INFO 265-10
Materials for Young Adults
Spring 2020 Syllabus

Lisa Houde, Lecturer
Mobile: Locate this in our Canvas course site
Office Hours: Contact through email, text, or mobile number 6 am to 6 pm Pacific

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Canvas Information

INFO 265-10 will be available beginning January 23, 2020, at 6 am Pacific unless you are taking an intensive or a one-unit or two-unit class that starts on a different day. In that case, the course will be open on the first day that the class meets.

Week #1 for this class is Thursday, January 23, 2020, to Sunday, January 26. Weekly units end on Sundays at 11:59 pm Pacific when most assignments will be due.

You will be enrolled in the Canvas site automatically.

Course Description

Prepare for a wondrous, delight-filled, and informative journey into young adult** materials: fiction, nonfiction, graphic novels, movies, TV series, and more! This course will engage students in multiple formats of young adult materials; students will read, watch, and listen, and the preponderance of materials will be student-selected. By the end of the course, students will be well-versed in YA materials and will have an understanding of young adults' information-seeking behaviors and developmental needs and how those materials meet their needs. As with any worthwhile endeavor, the effort students put into the course will directly impact the benefits.

As part of the course, students will read two recently published novels together; for each of these two novels, students will have a chance to "meet" the authors at live Zoom sessions. Two additional Zoom sessions are scheduled; at the first, students will have the chance to hear about and share their own favorite YA titles and discuss trends with a panel of YA librarians. At the second, students will have the opportunity to engage with a young adult graphic novel expert. Note: It is highly recommended that students attend these live sessions, but recordings will be available for mandatory viewing; dates for these sessions will be available in Canvas.

**The term young adult as used in this course refers to adolescents in grades 9 - 12; other terms used include teens, YA, adolescents, or older teens.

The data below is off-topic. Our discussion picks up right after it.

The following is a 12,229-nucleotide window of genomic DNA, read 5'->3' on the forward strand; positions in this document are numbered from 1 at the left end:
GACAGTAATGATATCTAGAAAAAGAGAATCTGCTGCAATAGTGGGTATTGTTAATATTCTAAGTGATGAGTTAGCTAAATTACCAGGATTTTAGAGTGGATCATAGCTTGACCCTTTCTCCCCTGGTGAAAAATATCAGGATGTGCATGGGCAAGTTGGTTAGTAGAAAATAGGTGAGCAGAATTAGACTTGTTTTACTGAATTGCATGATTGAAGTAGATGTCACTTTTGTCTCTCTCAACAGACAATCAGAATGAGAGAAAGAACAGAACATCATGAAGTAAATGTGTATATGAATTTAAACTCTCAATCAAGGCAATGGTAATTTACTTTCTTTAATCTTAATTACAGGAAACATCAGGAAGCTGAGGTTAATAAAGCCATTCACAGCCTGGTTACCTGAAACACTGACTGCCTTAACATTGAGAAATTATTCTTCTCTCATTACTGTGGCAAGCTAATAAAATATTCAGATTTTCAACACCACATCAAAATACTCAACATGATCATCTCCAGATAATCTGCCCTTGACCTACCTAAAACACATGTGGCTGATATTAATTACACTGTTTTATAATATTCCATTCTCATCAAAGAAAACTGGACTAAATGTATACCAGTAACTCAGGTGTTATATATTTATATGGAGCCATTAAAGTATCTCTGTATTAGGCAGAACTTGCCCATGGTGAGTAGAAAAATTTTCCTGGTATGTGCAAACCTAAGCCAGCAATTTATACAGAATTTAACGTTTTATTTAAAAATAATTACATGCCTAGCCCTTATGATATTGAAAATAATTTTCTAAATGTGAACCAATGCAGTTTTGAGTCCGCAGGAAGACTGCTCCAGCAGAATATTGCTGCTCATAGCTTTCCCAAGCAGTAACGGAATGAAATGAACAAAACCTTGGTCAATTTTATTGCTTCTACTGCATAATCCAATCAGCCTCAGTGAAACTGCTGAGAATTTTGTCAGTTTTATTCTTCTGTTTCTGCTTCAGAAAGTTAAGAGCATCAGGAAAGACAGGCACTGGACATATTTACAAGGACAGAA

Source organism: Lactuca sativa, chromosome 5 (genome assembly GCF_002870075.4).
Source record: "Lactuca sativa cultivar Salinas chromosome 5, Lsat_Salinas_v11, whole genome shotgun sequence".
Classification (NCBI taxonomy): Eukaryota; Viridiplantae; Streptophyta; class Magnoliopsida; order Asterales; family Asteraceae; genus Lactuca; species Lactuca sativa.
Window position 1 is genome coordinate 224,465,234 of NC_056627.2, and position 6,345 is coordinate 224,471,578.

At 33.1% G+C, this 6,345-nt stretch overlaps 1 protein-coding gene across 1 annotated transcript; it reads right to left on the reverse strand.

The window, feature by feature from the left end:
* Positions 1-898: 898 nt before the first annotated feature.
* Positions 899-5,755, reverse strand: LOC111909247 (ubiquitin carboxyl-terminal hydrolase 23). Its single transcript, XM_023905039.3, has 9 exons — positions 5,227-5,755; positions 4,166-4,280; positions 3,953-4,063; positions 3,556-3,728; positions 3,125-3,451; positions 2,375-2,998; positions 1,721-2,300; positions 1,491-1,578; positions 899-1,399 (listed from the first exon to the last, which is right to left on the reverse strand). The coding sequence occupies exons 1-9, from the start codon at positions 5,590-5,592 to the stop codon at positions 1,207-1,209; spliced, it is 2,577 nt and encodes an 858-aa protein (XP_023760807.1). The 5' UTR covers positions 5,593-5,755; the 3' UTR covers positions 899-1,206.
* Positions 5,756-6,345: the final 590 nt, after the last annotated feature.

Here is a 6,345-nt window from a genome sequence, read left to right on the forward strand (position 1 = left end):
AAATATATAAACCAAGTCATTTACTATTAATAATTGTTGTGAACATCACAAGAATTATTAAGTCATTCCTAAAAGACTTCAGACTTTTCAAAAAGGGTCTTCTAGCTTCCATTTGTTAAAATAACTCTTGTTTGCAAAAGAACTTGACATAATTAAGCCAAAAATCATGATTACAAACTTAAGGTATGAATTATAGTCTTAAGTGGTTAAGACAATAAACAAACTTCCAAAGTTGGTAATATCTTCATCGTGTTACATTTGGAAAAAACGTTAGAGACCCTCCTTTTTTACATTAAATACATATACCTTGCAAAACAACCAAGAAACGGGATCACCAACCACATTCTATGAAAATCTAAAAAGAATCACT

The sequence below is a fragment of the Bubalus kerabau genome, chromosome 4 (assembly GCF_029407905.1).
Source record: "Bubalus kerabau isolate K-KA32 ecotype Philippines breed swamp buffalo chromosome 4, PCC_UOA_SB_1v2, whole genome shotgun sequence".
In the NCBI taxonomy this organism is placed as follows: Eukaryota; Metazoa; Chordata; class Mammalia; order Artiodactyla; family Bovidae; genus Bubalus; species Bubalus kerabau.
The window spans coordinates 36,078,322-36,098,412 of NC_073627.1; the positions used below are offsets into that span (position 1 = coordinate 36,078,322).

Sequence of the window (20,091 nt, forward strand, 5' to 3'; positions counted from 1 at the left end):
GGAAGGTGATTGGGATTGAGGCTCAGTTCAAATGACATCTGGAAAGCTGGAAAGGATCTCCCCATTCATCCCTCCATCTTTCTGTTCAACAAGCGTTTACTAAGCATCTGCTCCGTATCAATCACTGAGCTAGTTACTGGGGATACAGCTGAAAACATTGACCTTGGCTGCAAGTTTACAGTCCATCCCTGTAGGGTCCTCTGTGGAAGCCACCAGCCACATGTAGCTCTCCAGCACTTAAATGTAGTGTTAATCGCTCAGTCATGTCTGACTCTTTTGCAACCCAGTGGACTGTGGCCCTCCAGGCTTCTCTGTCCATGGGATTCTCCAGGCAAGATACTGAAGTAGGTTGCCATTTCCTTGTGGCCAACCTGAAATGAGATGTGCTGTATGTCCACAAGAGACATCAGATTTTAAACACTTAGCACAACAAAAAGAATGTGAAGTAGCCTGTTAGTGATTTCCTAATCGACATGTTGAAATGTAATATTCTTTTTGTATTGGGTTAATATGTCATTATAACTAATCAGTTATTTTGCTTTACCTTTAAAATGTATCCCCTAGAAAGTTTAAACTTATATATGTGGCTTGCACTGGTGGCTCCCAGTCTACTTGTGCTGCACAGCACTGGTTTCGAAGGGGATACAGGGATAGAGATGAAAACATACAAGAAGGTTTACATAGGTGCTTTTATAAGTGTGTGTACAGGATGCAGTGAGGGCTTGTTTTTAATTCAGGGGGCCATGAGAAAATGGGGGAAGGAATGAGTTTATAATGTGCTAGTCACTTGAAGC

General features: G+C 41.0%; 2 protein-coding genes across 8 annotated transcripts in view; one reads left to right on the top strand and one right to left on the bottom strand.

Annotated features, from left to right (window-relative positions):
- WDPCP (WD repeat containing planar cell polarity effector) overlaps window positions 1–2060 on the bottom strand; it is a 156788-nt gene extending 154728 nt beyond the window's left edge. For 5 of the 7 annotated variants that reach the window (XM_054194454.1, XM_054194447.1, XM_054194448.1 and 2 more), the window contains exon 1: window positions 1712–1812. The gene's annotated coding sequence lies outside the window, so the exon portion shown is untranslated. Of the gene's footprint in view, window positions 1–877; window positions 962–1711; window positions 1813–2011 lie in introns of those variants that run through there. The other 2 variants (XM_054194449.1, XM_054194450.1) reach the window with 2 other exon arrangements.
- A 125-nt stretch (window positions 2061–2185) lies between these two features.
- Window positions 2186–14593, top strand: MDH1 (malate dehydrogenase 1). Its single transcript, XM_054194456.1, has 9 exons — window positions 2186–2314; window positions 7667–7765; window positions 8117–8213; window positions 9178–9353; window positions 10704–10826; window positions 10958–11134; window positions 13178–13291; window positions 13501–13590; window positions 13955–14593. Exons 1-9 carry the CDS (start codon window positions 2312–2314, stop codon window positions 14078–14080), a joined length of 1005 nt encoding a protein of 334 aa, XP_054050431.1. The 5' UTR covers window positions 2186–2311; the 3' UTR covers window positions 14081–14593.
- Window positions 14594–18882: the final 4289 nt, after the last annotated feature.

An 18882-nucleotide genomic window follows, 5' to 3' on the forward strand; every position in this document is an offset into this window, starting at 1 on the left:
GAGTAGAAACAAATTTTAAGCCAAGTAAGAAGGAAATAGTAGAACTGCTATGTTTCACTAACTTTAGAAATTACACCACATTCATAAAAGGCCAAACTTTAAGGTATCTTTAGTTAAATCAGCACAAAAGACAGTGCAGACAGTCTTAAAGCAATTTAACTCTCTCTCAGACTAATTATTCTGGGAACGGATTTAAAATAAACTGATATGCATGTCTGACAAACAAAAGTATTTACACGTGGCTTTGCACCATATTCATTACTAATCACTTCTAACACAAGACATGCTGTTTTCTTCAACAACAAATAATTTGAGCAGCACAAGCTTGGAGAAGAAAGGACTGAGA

Course Requirements and Information

How to Reach Me

Please e-mail me as a first option. I will respond quite quickly - likely by the evening of the day you contact me, and certainly within 24 hours of your email unless I've otherwise noted the need to extend that timeframe. If you have an urgent situation, please text or call me; my mobile number will be available in our course site. Preferred contact times are 6 am to 6 pm Pacific - thank you!

Course Format

This course is offered on the iSchool Canvas site and all interactions for the class will be through that site and will include links to journal articles and other web-based offerings; most will be easily accessed in the San Jose State Library. Assignments will be uploaded in the Canvas site, and class discussions will take place using the Canvas discussion forum. Detailed assignment and discussion post information, formatting requirements, and rubrics will be available in Canvas.

Class Discussions, Activities, Time Management, and Weekly Topics

Class Discussions
Due Dates: Posts to be completed by 11:59pm Pacific on Sundays unless otherwise noted; there will be discussion questions for 13 weeks / Weight = 26%  CLOs 1, 2, 3, 4, 5, 6 / COMPS A, F, J, M

Nearly every week, students will be expected to contribute to the class discussion providing a substantive and thoughtful response to weekly topics. Discussion topics and weekly readings and activities will cover a wide range of subjects pertinent to young adult development and materials. See the calendar below for weekly topics. In order to enhance discussions, students are required to create a unique post and also respond substantively to at least one other student.

It is critical that students create a reading schedule for this course; the final assignment entails reading/viewing, annotating, and creating a speed-round book talk (or DVD talk, etc.) on 40 materials for young adults. Please note that all books and materials used for other assignments in this course may be applied to the 40-material requirement. By steadily progressing through the semester using self-imposed benchmarks, students will ensure successful assignment completion. In addition to working on the final assignment, other reading will include weekly topic articles, and students will also be doing a weekly reading in Cart's Young Adult Literature: From Romance to Realism, and Chance's Young Adult Literature in Action: A Librarian's Guide.

Each module in Canvas represents a week in our course:

  • Module 1: Jan 23 to Jan 26 - Getting to Know You: Introductions
  • Module 2: Jan 27 to Feb 2 - Adolescent Psychology Part I: Defining Older Teens & Their Critical Issues (includes YA librarian panel Zoom session on favorite books and trends in YA literature)
  • Module 3: Feb 3 to Feb 9 - Adolescent Psychology Part II: What's Up with the Wired Brain? (Assignment #1 due February 9)
  • Module 4: Feb 10 to Feb 16 - Defining Young Adult Literature
  • Module 5: Feb 17 to Feb 23 - Materials Focus: Science Fiction and Fantasy featuring La Sala's Reverie (includes author Zoom session) (Assignment #2 due February 23)